The Renovation Wave will set the standard for renovation projects within the European Union for the coming years, and we will be living with the results for decades to come. But is there a risk that we look at renovations from a too narrow perspective? What can we as building sector professionals do to unleash the full potential of the initiative?
The Renovation Wave
In mid-October, the European Commission presented its Renovation Wave Strategy to improve the energy performance of buildings. The building sector has a huge potential in terms of energy and emissions savings, and in order for the EU to reach its target of a climate-neutral Europe by 2050, this is one important step.
The building sector is responsible for more than one third of the emissions within the EU and roughly 75% of the building stock is currently energy inefficient. An estimation also shows that 85-95% will still be standing in 2050. This means that focusing on energy efficient new-build is not enough, we need massive renovation efforts in order to reach our energy and climate targets.
The Commission plans to renovate 35 million buildings
Today, around 11% of the building stock in the EU undergo some sort of renovation, however very rarely the renovation addresses the energy performance of the building. The Commission plans to double the EU’s annual rate of energy-related building renovations, which is currently just 1%, by upgrading 35 million buildings by 2030.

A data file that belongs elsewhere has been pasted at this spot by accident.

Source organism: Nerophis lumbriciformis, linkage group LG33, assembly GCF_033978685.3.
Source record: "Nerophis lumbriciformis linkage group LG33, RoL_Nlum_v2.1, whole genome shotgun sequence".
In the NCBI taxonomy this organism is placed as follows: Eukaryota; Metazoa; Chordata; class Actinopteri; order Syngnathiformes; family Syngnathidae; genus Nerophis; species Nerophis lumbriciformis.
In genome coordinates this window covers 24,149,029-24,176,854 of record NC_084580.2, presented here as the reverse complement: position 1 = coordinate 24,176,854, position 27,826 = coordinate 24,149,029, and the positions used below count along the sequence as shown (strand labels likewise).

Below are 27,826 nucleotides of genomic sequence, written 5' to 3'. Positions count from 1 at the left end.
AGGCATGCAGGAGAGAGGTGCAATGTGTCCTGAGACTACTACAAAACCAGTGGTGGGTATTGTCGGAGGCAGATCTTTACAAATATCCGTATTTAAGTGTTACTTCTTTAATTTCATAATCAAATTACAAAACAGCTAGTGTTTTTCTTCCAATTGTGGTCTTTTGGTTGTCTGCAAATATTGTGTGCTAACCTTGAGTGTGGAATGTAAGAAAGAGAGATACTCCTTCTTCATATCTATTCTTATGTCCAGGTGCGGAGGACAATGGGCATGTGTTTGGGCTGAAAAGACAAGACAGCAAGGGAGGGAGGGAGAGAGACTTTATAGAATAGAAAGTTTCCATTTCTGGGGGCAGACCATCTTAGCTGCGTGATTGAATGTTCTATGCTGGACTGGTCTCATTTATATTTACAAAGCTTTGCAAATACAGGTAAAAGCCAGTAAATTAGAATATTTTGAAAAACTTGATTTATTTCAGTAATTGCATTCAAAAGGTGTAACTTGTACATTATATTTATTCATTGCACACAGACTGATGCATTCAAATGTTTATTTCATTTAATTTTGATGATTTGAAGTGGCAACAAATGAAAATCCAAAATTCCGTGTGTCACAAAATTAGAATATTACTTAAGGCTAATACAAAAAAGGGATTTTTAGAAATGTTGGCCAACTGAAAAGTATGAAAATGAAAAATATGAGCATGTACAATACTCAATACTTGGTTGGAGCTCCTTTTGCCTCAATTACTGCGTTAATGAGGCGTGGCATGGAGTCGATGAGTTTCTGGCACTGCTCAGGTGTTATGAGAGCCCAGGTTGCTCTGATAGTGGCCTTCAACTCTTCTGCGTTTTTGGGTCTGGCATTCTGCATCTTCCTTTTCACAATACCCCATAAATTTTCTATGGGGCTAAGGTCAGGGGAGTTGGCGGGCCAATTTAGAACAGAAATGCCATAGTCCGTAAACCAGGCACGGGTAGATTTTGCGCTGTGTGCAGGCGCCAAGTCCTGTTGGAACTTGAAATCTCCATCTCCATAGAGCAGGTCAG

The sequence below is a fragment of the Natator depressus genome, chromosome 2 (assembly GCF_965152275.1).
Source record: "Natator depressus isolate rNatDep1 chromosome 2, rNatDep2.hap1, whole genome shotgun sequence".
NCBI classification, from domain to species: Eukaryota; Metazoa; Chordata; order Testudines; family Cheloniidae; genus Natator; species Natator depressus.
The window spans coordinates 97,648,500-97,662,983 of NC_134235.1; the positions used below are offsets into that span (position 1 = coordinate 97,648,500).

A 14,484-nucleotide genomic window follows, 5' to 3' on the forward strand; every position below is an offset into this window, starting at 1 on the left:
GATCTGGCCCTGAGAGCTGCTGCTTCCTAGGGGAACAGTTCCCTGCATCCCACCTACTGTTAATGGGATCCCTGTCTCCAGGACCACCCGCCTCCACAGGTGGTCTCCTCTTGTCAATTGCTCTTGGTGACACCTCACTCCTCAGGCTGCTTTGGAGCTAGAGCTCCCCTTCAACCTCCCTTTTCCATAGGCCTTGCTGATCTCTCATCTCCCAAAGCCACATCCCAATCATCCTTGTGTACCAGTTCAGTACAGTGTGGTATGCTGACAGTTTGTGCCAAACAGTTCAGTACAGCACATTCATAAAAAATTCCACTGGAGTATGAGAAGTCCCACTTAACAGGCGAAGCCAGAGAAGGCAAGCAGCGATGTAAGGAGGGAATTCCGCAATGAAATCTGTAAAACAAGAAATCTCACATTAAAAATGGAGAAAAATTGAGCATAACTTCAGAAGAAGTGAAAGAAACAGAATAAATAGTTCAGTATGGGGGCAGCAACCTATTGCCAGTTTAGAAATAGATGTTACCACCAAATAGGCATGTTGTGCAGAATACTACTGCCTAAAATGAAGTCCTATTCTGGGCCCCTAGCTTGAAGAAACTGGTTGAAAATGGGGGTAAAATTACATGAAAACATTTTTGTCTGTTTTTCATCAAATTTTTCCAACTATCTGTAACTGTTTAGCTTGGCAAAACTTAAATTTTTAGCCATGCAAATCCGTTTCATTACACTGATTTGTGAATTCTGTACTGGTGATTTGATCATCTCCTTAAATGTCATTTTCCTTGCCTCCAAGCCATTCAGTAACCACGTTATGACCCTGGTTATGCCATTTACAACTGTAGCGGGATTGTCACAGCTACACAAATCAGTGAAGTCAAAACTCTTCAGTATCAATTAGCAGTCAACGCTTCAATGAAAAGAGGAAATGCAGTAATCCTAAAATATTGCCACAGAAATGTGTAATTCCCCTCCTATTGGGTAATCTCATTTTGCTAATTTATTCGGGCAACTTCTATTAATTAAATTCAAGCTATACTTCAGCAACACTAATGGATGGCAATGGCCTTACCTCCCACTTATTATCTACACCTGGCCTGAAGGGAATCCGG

Renovation can be complex and held back by different barriers. The Renovation Wave proposes ways to handle these barriers by simplified rules for funding, a push for energy performance certificates for buildings and a move towards expanding the market for sustainable construction products and services.
Funding should prioritize renovations that tackle energy poverty to support the 34 million Europeans struggling to pay heating bills, the Commission said. Other focus areas are public buildings, such as schools, hospitals and administrative buildings and polluting heating systems.
The Renovation Wave will boost the construction sector and strengthen Europe’s industrial competitiveness for the post-pandemic economic landscape. The Renovation Wave could lead to an additional 160 000 jobs in the EU construction sector.
How can we make it into a real game changer?
The Renovation Wave will probably have a major impact on its primary target – energy efficiency – and it’s a great initiative to boost the environmental thinking within the industry. But when addressing issues about the environment, we should not forget about the indoor environment. With renovation projects starting on an unprecedented scale, we can not afford to be too narrowly focused on the energy aspects alone, since it’s not the only building-related challenge we face.
Sub-standard indoor environments already hurt us from a health perspective today and make us less productive in workplaces and less receptive as students in schools. The Renovation Wave is not just a rare opportunity to improve the energy efficiency of our buildings, it’s also a fantastic chance to improve indoor environments as well, and from a technical perspective these issues are closely linked. There are smart products and systems available today that will solve both issues at once, and we need to keep both targets in mind at once. We will live in with the results of these renovations for many years, and so we should make sure to make the best of it.
The Renovation Wave will affect most of the 445 million European Union citizens and 90 million students and pupils in some way, either at home, at work or at school, so just think what the effects of better productivity and health will mean - so let’s get to work!
#feel good inside